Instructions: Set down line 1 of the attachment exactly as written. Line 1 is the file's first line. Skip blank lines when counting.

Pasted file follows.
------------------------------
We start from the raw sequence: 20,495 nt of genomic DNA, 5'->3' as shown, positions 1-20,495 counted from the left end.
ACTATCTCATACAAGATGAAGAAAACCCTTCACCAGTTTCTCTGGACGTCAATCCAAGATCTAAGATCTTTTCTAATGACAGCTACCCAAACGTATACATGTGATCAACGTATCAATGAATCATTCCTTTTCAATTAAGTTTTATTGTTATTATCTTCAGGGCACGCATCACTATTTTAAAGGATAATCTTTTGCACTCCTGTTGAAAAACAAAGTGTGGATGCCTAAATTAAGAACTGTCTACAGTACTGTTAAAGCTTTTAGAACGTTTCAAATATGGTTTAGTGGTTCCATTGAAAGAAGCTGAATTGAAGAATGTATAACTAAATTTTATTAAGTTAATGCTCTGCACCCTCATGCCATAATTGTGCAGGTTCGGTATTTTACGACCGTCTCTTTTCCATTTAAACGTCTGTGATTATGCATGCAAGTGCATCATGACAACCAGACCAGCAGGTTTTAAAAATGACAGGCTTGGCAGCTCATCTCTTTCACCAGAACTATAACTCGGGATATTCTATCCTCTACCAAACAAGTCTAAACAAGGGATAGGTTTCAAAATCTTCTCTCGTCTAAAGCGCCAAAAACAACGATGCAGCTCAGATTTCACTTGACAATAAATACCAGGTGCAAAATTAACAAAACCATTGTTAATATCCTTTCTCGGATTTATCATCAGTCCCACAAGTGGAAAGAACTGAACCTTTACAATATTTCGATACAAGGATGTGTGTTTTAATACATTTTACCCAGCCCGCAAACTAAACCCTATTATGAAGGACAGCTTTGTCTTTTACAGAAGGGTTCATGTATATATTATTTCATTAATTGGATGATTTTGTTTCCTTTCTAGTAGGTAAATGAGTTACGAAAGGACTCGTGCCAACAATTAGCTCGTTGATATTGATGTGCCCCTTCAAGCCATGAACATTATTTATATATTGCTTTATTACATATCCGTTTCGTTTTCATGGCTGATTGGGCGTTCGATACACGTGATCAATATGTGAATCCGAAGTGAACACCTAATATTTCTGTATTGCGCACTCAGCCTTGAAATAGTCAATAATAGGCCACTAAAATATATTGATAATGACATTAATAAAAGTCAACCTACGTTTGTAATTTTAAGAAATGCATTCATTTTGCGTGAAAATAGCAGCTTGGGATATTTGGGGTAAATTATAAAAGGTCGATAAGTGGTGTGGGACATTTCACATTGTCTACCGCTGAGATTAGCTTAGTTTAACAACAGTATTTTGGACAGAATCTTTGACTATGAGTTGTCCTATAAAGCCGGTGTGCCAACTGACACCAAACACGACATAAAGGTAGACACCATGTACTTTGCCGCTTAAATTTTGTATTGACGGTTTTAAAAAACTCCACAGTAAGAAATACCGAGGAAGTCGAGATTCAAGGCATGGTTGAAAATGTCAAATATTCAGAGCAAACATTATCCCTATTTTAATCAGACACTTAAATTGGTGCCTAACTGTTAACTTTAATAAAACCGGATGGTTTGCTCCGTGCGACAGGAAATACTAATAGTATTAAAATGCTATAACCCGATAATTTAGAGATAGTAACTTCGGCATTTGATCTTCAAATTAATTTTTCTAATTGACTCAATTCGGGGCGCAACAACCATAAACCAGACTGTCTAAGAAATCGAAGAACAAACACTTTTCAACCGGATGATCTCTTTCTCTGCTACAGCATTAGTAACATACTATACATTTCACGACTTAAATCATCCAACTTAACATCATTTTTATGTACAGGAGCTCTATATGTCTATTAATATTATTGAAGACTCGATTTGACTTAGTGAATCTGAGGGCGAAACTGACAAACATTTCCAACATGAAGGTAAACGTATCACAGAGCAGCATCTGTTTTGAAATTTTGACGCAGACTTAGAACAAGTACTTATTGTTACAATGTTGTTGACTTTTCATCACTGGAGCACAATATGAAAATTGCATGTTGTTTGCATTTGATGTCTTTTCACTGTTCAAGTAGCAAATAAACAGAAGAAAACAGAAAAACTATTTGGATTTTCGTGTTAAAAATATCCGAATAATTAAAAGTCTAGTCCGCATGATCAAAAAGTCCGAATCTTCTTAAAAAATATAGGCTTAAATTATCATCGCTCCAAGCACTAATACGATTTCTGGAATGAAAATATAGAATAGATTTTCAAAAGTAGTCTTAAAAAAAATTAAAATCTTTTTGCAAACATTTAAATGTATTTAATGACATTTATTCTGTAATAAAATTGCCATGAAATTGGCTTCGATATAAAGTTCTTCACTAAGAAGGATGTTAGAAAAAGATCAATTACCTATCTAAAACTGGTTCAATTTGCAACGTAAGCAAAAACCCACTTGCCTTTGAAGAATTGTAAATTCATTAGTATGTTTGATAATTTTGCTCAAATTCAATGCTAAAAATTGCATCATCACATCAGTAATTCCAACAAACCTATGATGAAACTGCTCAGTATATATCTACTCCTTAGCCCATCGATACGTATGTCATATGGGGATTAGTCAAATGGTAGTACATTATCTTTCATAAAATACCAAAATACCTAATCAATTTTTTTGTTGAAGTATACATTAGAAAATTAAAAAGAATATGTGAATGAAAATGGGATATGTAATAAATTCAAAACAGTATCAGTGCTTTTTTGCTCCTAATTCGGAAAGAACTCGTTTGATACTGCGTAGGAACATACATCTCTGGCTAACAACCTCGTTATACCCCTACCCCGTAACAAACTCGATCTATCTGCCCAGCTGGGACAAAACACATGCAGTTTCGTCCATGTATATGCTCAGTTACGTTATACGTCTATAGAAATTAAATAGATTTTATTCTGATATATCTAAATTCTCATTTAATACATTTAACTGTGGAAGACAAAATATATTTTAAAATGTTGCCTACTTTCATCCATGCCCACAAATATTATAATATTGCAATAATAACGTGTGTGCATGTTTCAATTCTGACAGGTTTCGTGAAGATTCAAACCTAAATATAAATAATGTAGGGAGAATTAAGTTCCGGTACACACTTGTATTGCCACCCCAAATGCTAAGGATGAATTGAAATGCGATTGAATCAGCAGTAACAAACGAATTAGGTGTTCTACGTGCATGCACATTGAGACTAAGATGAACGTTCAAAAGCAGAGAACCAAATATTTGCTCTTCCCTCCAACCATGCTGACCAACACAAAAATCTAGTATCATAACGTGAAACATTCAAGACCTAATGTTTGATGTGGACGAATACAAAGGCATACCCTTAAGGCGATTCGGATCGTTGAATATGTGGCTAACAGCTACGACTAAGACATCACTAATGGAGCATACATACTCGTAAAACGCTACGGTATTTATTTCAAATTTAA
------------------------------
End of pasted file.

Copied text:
We start from the raw sequence: 20,495 nt of genomic DNA, 5'->3' as shown, positions 1-20,495 counted from the left end.